“They create a safe space for students and learners to experience creativity in action. They empower young people to find their voice and share their Big Ideas.”

EPAM Ireland is a partner of The Big Idea and provided 13 mentors to work alongside the students, helping to bridge the gap between industry and education by providing practical advice on how to develop their innovative ideas and projects. Commenting on the programme, Martin Byrne, VP and Country Manager at EPAM Ireland, said: “Partnering with The Big Idea was a no-brainer for us. Equipping the next generation of students with high-level problem-solving skills to tackle complex global issues like climate change and hidden poverty is exactly what Ireland and the technology industry needs right now. Highlighted by the fact that climate change was the #1 topic that these students wanted to address, sustainability is a huge issue in modern society and one that we are passionate about in EPAM. Our mentors and I are very excited to see how some of these Ideas progress, and we look forward to continuing the relationships we have built after the Showcase.”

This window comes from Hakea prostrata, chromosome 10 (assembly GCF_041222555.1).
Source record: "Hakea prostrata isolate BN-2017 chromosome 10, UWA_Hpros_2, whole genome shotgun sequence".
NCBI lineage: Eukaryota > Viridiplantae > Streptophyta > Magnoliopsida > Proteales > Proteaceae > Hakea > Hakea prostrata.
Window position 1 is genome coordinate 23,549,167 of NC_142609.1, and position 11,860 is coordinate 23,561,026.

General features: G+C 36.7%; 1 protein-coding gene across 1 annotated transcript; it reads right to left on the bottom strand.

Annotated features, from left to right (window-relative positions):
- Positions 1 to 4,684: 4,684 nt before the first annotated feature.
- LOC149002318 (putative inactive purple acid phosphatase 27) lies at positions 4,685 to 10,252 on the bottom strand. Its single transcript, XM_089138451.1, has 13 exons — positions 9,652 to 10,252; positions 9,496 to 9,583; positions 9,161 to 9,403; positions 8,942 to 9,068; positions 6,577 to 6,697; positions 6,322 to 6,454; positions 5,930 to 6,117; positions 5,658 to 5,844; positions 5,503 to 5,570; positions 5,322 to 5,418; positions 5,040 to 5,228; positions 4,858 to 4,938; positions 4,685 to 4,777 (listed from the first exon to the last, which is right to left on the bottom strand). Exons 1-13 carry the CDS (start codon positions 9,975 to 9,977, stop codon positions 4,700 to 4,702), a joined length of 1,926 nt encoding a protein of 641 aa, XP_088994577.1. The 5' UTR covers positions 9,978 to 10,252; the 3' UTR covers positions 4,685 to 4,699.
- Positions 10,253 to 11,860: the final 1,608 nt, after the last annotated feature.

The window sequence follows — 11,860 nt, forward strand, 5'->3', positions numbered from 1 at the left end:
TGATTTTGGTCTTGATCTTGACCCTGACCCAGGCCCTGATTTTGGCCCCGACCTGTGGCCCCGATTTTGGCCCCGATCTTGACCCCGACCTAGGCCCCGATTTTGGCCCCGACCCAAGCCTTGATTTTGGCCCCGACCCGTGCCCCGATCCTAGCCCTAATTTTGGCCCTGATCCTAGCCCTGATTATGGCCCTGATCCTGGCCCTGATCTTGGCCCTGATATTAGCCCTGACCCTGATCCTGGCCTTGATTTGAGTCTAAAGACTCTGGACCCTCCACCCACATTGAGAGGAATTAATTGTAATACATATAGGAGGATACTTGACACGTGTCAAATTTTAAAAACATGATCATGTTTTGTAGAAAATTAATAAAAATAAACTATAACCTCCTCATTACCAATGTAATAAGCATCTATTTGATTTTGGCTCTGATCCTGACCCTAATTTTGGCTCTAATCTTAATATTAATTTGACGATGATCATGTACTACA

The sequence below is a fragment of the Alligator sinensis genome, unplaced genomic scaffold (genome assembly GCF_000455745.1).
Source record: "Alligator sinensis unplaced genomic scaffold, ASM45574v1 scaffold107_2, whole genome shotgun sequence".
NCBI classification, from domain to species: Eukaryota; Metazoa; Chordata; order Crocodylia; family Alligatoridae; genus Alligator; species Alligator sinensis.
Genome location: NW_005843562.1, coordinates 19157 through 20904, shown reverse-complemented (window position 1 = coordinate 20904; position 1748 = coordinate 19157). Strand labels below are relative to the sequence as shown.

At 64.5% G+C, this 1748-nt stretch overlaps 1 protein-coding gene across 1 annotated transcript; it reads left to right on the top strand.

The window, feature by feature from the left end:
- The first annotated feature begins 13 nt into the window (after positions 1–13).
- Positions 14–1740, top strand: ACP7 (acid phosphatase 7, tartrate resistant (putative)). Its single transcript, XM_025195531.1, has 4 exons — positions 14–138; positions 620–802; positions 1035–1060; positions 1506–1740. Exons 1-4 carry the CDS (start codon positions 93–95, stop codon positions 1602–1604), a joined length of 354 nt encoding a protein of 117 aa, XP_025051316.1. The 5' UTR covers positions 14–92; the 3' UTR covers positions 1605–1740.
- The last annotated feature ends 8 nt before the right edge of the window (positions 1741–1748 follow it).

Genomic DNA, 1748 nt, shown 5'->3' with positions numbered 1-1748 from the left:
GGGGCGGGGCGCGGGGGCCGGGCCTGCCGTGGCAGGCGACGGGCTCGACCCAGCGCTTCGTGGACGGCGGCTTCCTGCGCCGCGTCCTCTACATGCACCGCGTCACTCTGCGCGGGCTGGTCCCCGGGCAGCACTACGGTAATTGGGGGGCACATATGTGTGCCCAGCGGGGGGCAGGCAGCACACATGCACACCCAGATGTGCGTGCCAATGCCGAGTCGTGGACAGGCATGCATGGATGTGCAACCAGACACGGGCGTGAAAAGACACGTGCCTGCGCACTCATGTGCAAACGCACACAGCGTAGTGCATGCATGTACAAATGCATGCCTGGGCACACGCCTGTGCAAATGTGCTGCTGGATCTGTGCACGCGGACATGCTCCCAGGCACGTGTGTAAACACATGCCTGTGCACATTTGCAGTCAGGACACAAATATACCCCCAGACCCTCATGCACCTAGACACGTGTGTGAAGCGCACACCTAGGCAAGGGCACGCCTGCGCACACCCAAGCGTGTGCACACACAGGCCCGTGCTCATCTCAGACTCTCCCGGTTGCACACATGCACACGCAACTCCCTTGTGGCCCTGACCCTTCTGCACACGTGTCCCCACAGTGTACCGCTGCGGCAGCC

Since the programme launched in 2021, it has already reached 6,500 learners, supported by over 750 industry mentors globally to help unlock valuable industry knowledge to help build the confidence and problem-solving skills of young people.

The winners, along with a selection of Big Ideas from the programme will go on to take part in a Big Idea accelerator in September. The Big Exhibition which includes every project submitted this year is now live at, where schools and mentors can also sign up for the next term.